Words of wisdom from Joe: ‘I be happy today; I not be grumpiest.’”
Joe has Down syndrome, and he has figured out something that many of us forget: it is much easier to change oneself than to change the world.
Lately it seems like everyone is out to change the world, and the result is a lot of grumpy people.
The ancient Stoics believed one should always start with oneself, because that is the only thing you can really control. You can control your beliefs, your attitudes, your fears and desires.
You can’t control external things, like the weather, the economy, what people say about you, whether you will be healthy or sick.
In short, some things are under our control and some things are not, and it is important to know the difference.
That was the lesson of King Canute when he placed his throne at the ocean’s edge and commanded the tide to stop. The tide, of course, paid no attention.
As it advanced, wetting his feet and robes, Canute declared, “Let all men know how empty and worthless is the power of kings, for there is none worthy of the name, but He whom heaven, earth and sea obey by eternal laws.” He used the demonstration to remind his followers that even a king needs humility.
The attempt to change the world by focusing on external matters such as laws, policies and regulations is what we call politics. The attempt to change ourselves by focusing on internal matters like beliefs, attitudes and motivations is what we call religion.
The two approaches are not so much opposed as complementary. The key is balance. It is important to work both internally and externally — on one’s own attitudes and on conditions in the world — and not to confuse the two.
The most widely admired and effective political leaders have been highly attuned to the harmony of the internal and the external. I’m thinking of people like Nelson Mandela, Martin Luther King, Jr., and Mahatma Gandhi. All three were very effective at bringing people together to make lasting, positive changes in their respective societies, and all three were filled with joy, even when things around them seemed bleak. In Emerson’s words, they “carried the holiday in their eye.”
I don’t know why certain people tend to get so angry when discussing politics, but I suspect that they lack self-control. They do not know how to distinguish the internal from the external, and so they believe they can only be satisfied when they get the outcomes they desire.
That would explain why people who identify with the political extremes tend to be grumpy. They talk about politics as warfare: they use words like “battle,” “defeat,” “destroy,” “annihilate,” “overturn.”
Political centrists are not only more pleasant to spend time with, they have the internal fortitude to stay committed to a cause for the long haul. They use words like “compromise,” “collaborate,” “bargain,” “negotiate” and “persuade.”
That’s not because they don’t believe in getting things to turn out a certain way; it’s just that they don’t believe their world will come to an end if that doesn’t happen.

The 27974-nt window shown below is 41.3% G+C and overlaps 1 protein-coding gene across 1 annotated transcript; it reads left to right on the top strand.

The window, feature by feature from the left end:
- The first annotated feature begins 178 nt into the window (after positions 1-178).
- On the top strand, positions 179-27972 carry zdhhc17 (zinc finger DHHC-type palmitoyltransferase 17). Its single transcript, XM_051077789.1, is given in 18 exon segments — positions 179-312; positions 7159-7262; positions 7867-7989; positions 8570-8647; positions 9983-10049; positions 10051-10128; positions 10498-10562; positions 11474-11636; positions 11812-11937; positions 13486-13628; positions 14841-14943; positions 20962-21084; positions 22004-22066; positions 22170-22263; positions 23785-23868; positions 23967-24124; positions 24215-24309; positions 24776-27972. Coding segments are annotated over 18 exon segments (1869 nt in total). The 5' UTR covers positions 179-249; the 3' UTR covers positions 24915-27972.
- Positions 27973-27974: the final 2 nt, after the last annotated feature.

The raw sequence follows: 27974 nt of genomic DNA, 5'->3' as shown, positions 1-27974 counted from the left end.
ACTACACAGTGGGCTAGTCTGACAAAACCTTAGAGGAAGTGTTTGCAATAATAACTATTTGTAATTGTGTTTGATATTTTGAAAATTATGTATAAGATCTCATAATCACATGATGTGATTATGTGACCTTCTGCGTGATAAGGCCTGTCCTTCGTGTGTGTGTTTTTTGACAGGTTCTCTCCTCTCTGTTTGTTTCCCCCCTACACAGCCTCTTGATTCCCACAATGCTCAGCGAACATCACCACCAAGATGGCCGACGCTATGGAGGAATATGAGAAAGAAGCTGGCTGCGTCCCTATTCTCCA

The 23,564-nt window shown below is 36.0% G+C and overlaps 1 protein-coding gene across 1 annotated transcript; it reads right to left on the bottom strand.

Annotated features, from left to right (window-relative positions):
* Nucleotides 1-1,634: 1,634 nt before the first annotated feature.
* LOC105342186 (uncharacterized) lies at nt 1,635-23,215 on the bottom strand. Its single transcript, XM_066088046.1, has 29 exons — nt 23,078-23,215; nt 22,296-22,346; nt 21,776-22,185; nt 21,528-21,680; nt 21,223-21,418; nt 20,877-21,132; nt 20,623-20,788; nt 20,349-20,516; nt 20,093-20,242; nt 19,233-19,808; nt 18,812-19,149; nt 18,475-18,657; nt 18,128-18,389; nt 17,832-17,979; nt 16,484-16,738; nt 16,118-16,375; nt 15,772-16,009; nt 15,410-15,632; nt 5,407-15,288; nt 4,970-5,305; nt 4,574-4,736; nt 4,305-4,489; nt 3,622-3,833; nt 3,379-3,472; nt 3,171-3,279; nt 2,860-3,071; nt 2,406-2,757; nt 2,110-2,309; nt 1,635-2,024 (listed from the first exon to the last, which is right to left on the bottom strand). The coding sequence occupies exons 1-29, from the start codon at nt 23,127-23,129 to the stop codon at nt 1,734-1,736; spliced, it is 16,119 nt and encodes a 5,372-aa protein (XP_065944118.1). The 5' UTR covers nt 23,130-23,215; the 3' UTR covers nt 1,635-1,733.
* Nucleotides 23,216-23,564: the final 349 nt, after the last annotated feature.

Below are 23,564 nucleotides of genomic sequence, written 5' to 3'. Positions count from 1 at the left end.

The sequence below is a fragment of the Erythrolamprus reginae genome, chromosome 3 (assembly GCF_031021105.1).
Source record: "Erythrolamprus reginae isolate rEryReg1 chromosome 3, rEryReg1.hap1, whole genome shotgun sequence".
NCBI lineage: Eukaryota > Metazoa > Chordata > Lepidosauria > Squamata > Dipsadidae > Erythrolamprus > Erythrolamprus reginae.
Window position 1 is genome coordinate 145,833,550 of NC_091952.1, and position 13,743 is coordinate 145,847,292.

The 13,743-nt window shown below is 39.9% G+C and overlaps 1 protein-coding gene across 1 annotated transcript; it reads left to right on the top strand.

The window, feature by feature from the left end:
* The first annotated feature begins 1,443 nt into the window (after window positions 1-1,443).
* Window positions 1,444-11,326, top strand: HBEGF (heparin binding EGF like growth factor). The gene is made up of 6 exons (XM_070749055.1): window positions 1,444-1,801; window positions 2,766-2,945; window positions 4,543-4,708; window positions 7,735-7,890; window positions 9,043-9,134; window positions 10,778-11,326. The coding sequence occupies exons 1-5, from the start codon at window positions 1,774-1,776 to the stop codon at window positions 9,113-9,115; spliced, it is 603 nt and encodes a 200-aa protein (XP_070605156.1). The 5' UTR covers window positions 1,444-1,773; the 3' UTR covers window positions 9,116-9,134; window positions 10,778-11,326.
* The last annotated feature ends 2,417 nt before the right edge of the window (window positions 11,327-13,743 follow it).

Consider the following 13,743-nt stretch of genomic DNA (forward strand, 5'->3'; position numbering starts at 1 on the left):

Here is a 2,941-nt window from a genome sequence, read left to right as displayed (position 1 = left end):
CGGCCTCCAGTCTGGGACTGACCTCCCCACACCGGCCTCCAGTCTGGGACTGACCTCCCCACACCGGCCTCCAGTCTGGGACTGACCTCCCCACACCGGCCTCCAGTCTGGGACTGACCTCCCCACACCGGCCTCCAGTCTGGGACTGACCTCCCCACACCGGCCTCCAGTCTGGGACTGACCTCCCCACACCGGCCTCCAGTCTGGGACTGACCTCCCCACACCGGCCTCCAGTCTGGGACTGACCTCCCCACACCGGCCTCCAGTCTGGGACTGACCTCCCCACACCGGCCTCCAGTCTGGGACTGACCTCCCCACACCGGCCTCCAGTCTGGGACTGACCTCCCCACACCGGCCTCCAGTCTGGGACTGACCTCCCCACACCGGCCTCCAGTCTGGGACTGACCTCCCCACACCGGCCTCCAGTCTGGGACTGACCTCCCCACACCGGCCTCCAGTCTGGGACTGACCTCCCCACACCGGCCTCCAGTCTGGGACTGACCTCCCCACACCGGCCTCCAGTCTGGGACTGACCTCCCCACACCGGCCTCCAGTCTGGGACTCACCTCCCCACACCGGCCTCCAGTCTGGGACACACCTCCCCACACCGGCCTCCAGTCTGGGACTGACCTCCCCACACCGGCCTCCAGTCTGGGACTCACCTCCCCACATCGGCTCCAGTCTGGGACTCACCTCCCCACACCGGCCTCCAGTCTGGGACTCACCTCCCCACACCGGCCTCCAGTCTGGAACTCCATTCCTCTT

But there is something deeper going on as well. Centrists may disagree strongly with one another about how society should be structured and what priorities we should set, but they are joined in agreement about the means by which they will pursue their various ends. They agree to be self-governed by a set of rules and principles that place limits on how they will act.
These limits are what we call ethics. They consist of standards regarding truthfulness, fairness, treating one another with respect and refraining from violence and manipulation.
Those who believe their happiness depends solely on getting what they want will always find ways to justify breaking these rules. They will say “the end justifies the means,” which is just another way of saying that ethics does not matter.
I think the defining cultural struggle of our time is not between right-wing and left-wing politics; it is between the extremists on both sides versus the political centrists. In other words, the struggle is between those who agree to be governed by a common set of ethical principles and those who do not.
There are many in our society like Joe — forced by circumstances outside their control to live in a world in which most of the major decisions affecting their lives are determined by others. Yet they find ways to face each day with equanimity and grace.
The rest of us owe it to them to come into the public square with a degree of humility, acknowledging that even though we may not agree about what matters are most important, we can still live in harmony with one another. We can still choose to be kind, truthful merciful, and just.
We can treat one another, even our opponents, with respect and dignity.
For my part, I am grateful to Joe for reminding me that I can decide today to be happy and not be grumpiest.
Richard Kyte is director of the D.B. Reinhart Institute for Ethics in Leadership at Viterbo University. He also is a community member of the La Crosse Tribune editorial board.
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